Ayers' opinion is not entirely typical; there are some who would disagree. One Rockets gig last year at Sit & Spin featured loud mockery from a grunge veteran. It was noted - but ignored - by most of the crowd. At that point, skills meant less than spirit. Rockets fans were willing the band onward.
Says Sutherland, "It's not something new. We support bands who rag on the pop format. Guys who we like on a person-to-person basis. But they have a real heavy, down aesthetic, and they see that as `Seattle's sound.' "
Pure pop may not capture everyone. But this band does much to vindicate it - thanks, in large part, to John Ramberg's writing.
As managing editor of The Rocket, Veronika Kalmar gave the group a cover story. "He's a rare talent" she says of Ramberg, "and the Model Rockets are exceptional. Not just here; they'd be exceptional anywhere."
Carl Carlson, who runs Top Drawer Records, agrees. "One of our first singles featured John's old band. He has an amazing songwriting talent."
Ramberg, who works on an assembly line, calls himself "Mr. Short Attention Span." He says he can't "chill out" listening to music; he has to stand up, dance or move around. The music he likes includes Stax and jump blues, '50s pop and tuneful British classics.
Asked about his own writing, Ramberg pauses. "I'm kinda one of those people who like a limit. I'm more comfortable putting a wall around myself - and, for me, that wall is the pop format. Succinct, hooky songs can be meaningful."
He leans forward. "People sometimes feel if it's catchy, it can't say anything. But just look at the music made by Nirvana. It's all hook, and it's immensely emotional."
Lately, Ramberg's been writing differently. "Having Scott has changed the formula. He writes these longer songs which, in some ways, are more accurately personal. Now I'm writing and scrapping lots of stuff. I experiment and just keep what works."
Critic Cathy Rendell edits Fizz magazine. She calls the Rockets "pure, fast, uber-pop." Much of their strength, she says, comes from variety. Unlike bands whose members' tastes concur, this one has a different listening spectrum. Remillard started out in be-bop jazz (which, until recently, he played as a sideline). Black loves almost any sort of country music. Sutherland adores psychedelica, African and Indian music.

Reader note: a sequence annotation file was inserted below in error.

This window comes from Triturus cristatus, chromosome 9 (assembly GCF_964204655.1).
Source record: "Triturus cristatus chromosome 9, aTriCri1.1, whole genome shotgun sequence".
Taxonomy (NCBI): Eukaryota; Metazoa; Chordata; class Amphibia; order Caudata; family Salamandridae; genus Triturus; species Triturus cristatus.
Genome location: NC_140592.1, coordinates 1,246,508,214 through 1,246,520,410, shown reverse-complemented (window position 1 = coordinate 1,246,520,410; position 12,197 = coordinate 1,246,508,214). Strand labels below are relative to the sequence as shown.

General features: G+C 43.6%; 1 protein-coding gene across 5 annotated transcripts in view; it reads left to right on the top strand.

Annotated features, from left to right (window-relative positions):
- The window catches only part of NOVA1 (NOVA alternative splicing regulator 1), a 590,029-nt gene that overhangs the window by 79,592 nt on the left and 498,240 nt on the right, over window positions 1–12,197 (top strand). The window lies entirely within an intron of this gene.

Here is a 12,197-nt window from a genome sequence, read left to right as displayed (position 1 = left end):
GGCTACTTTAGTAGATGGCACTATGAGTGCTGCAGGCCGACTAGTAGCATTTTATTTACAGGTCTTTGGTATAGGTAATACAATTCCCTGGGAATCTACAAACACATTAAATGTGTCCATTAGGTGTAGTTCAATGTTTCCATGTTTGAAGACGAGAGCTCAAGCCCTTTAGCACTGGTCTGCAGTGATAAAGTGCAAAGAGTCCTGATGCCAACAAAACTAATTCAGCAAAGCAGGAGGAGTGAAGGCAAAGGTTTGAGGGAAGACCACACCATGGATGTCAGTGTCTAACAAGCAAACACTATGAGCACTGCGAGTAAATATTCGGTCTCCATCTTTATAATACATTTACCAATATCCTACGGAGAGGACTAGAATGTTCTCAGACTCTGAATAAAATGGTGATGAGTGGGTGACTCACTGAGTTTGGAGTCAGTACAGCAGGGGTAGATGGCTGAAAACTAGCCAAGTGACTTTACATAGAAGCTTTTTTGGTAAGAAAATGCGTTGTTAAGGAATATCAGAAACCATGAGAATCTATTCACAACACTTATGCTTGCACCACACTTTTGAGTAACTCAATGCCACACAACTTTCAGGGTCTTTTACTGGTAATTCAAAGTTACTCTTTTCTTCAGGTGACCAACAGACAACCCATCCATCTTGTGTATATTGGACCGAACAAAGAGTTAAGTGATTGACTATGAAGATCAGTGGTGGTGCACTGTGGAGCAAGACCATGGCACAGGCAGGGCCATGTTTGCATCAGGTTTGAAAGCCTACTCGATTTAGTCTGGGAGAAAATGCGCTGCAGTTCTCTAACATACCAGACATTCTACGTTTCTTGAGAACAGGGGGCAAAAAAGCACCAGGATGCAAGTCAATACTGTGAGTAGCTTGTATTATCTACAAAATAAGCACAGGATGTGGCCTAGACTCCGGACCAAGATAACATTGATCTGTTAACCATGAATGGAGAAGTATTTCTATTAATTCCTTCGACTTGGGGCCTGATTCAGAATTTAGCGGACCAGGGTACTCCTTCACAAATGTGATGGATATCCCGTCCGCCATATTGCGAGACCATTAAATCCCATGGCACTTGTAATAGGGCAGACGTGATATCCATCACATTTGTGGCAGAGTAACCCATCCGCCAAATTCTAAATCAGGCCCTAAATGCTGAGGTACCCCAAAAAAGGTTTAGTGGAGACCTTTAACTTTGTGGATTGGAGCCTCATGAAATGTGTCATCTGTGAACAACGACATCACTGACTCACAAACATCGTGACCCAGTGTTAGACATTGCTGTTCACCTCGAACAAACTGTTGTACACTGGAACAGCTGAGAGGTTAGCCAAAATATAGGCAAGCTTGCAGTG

Driven by what Black calls "a well-earned bond," the Model Rockets have become a model band. At the party for the new CD, name cartoonists hobnobbed with hardcore scenesters. Computer programmers ran into neighbors; label owners jostled with the barfly regulars. And the best news: There's one more album. Even unheard, it's the Rockets' secret weapon.
As you read this, the band is still onstage, tearing up the club called Zeppelin Rock in Spain. But back home, questions proliferate. Will a major label see the Rockets' talent? Or will Europe once more scoop us locals? Who will get that Album No. 3? As a point of pride, Seattleites, stay tuned!
Catching the Model Rockets
The Model Rockets play Belmont's in Portland on Oct. 18 as part of North by Northwest. On Oct. 25 they play the Crocodile Cafe before leaving on a West Coast tour. Their new CD, "Snatch It Back and Hold It," is out on C/Z Records. Vinyl copies of "World Won't Let Me" are available at $3.50 each (including postage and handling) from Collective Fruit, P.O. Box 4415, Seattle, WA 98104-0415.
Copyright (c) 1996 Seattle Times Company, All Rights Reserved.